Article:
SAN DIEGO — Bishop Robert W. McElroy of San Diego urged priests Aug. 11 to “caringly decline” to provide any Catholics who request it a religious exemption for the COVID-19 vaccine.

“I ask that you not venture down this pathway that merges personal choice with doctrinal authenticity,” he said in a letter to priests of the diocese.

McElroy said several pastors had written to him about requests they have received from parishioners asking that they sign a declaration for them providing a religious exemption. The declaration was written by the Colorado Catholic Conference and available on the conference’s website.

The declaration’s purpose, he said, “seems to be to elicit from the pastor a public indication that a specific parishioner’s decision to refuse the COVID vaccine is rooted in and supported by authentic Catholic faith.”

In a joint statement Aug. 6, Colorado’s four Catholic bishops said they objected to mandating that Coloradans get vaccinated against the coronavirus and “encourage any individual seeking exemption to consult their employer or school.”

They also said the Colorado Catholic Conference, the public policy arm of the state’s bishops, had a letter template available on its website “to be signed by pastors of the faithful if a Catholic wants a written record that they are seeking exemption on religious grounds.”

The Colorado bishops’ statement reiterated an earlier statement they issued affirming that “the use of some COVID-19 vaccines is morally acceptable under certain circumstances,” but they also acknowledged that “some individuals have well-founded convictions that lead them to discern they should not get vaccinated.”

Their joint statement was issued in response to the city of Denver allowing an exception “for sincerely held religious beliefs” as part of its vaccine mandate for city employees. The bishops said this exception “is appropriate under the laws protecting freedom of religion.”

McElroy in his letter called such a declaration “particularly problematic” because the Vatican “has made it clear that receiving the COVID vaccine is perfectly consistent with Catholic faith, and indeed laudatory in the light of common good in this time of pandemic.”

A pastor is “being asked not to endorse what the church does teach on this question, but rather what individuals might discern as their chosen pathway even when that pathway is built upon a rejection of the church’s objective teaching on the morality of COVID vaccines.”

McElroy said the Colorado declaration “focuses its moral analysis so exclusively on the rights of the individual to his or her choice and personal benefit in society” that it gives “a radically incomplete picture” of the complexities of what the church teaches on balancing individual rights with the severe public health concerns at such a time as the current pandemic.

In their statement, the Colorado bishops pointed Catholics to a statement from the chairmen of the U.S. bishops’ pro-life and doctrine committees affirming that the vaccines currently available are morally acceptable because the greater good is to do something to address the suffering the pandemic is causing worldwide.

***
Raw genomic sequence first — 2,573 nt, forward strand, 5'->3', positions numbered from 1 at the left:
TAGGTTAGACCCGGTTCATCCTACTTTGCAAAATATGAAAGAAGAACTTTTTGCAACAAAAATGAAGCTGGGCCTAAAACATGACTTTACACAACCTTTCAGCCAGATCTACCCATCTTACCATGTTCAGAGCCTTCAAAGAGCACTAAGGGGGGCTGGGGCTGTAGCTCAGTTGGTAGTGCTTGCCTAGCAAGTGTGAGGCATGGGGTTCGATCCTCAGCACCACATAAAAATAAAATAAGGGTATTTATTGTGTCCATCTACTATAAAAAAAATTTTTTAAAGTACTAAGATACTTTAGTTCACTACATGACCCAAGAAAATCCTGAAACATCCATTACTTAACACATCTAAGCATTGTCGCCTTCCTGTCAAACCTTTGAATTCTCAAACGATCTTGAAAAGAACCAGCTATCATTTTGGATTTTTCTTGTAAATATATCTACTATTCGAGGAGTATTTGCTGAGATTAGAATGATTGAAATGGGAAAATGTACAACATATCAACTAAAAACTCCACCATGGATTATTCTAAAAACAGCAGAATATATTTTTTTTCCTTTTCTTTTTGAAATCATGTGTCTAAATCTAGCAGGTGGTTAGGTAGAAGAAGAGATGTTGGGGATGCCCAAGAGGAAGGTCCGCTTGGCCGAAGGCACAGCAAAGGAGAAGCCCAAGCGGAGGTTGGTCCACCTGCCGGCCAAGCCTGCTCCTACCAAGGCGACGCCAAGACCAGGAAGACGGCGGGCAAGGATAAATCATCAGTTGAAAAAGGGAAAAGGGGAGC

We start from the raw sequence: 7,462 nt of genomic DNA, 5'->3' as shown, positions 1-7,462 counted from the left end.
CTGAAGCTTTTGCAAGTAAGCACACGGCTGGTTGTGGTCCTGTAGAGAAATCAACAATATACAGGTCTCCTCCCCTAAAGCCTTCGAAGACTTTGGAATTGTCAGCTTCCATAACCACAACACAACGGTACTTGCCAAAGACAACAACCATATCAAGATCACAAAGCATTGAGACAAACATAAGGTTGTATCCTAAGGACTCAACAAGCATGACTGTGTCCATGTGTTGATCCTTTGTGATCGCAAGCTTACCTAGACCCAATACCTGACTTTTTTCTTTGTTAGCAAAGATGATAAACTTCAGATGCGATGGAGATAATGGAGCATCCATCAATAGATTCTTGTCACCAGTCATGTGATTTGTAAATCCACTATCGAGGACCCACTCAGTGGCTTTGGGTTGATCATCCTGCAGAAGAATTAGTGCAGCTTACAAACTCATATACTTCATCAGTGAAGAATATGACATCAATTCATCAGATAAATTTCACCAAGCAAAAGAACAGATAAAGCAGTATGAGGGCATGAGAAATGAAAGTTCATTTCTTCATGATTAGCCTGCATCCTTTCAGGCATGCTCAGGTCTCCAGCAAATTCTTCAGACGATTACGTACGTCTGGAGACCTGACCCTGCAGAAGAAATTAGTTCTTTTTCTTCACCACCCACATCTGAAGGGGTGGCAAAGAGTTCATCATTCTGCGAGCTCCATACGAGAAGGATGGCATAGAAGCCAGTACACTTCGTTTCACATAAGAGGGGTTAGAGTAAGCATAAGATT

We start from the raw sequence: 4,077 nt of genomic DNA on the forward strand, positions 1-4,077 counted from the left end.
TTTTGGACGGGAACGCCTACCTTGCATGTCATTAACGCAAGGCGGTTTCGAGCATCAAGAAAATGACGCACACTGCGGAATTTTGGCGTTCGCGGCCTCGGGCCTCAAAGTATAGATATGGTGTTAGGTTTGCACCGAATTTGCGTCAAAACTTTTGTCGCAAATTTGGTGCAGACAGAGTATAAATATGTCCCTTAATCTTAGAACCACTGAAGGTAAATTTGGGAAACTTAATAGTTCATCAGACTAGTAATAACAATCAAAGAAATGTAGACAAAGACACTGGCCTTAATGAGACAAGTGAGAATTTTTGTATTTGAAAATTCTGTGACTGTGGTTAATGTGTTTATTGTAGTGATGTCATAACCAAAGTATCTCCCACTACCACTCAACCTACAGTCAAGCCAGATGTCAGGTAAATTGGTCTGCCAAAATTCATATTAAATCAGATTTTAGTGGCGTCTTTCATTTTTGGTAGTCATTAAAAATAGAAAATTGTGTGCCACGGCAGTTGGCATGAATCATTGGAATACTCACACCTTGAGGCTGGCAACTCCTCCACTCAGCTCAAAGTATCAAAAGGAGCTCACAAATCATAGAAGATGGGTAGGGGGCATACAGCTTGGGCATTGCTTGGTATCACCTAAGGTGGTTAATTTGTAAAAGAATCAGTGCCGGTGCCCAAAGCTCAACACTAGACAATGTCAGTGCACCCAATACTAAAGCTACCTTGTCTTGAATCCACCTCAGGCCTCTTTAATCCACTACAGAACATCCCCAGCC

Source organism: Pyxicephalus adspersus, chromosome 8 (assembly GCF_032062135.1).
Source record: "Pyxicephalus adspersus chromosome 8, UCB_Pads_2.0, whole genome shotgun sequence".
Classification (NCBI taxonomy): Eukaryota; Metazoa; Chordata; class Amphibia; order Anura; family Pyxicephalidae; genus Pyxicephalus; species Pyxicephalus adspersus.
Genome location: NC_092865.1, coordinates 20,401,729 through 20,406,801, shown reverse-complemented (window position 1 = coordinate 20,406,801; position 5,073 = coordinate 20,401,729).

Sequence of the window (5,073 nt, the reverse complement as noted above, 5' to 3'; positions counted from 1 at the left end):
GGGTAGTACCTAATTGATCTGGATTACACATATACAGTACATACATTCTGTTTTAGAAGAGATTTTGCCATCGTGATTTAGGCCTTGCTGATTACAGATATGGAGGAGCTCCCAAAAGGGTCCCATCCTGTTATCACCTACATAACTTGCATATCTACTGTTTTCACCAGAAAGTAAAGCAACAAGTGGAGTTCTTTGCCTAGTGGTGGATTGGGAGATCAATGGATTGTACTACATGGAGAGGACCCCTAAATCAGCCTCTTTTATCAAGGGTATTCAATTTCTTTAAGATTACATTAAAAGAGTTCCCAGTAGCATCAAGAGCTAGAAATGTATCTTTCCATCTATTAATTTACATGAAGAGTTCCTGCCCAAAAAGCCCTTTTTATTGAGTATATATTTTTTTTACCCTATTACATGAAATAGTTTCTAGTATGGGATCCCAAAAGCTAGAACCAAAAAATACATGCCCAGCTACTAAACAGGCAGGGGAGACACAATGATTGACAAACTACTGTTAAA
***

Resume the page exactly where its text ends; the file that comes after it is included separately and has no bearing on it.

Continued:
“Being vaccinated can be an act of charity that serves the common good,” the USCCB chairmen said.

But the Colorado bishops also said that “vaccination is not morally obligatory and so must be voluntary,” and added: “We always remain vigilant when any bureaucracy seeks to impose uniform and sweeping requirements on a group of people in areas of personal conscience.”

In Missouri, Bishop W. Shawn McKnight of Jefferson City urged Catholics in his diocese who can get vaccinated to take responsibility and do so in order to help their communities and the country at large beat COVID-19.

“I write again, this time with urgency, to encourage each person who can get vaccinated to do so,” McKnight said in a recent statement. “Doing your part and accepting your responsibility is the quickest way to stop the suffering and return to our usual activities.

“The church not only gives us permission to receive these vaccines, but she informs us that we have a moral responsibility to receive the vaccines when we are able to do so.”

“Both Pope Francis and Pope Emeritus Benedict XVI, and both President Donald Trump and President Joseph Biden, have been vaccinated and encouraged all of us who are eligible to do so as well,” the bishop said.

He, too, pointed to the statement by the USCCB’s chairmen of the doctrine and pro-life activities committees on the moral suitability for Catholic to receive the two-dose Pfizer-BioNTech and Moderna vaccines.

The bishops have said these two vaccines are preferable to the one-shot Johnson & Johnson vaccine due to its closer connection to an abortion-derived cell line but that it too is morally acceptable if that is all that is available to some people.

“Our love of neighbor should lead us to avoid giving scandal,” McKnight said, “but we cannot omit fulfilling serious obligations such as the prevention of deadly infection and the spread of contagion among those who are vulnerable just to avoid the appearance of scandal.”